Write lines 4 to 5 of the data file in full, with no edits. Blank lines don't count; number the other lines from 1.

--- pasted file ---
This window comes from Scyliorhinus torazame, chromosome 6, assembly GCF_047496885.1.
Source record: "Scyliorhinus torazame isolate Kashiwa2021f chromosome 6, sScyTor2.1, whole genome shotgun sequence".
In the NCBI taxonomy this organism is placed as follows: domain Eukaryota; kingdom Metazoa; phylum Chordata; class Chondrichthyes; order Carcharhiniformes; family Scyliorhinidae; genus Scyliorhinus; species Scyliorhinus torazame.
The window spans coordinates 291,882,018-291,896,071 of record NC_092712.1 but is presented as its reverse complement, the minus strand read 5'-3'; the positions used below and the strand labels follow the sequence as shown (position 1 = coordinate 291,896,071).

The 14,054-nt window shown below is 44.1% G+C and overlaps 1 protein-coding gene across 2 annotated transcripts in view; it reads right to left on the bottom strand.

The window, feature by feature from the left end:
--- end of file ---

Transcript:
The window spans coordinates 291,882,018-291,896,071 of record NC_092712.1 but is presented as its reverse complement, the minus strand read 5'-3'; the positions used below and the strand labels follow the sequence as shown (position 1 = coordinate 291,896,071).

The 14,054-nt window shown below is 44.1% G+C and overlaps 1 protein-coding gene across 2 annotated transcripts in view; it reads right to left on the bottom strand.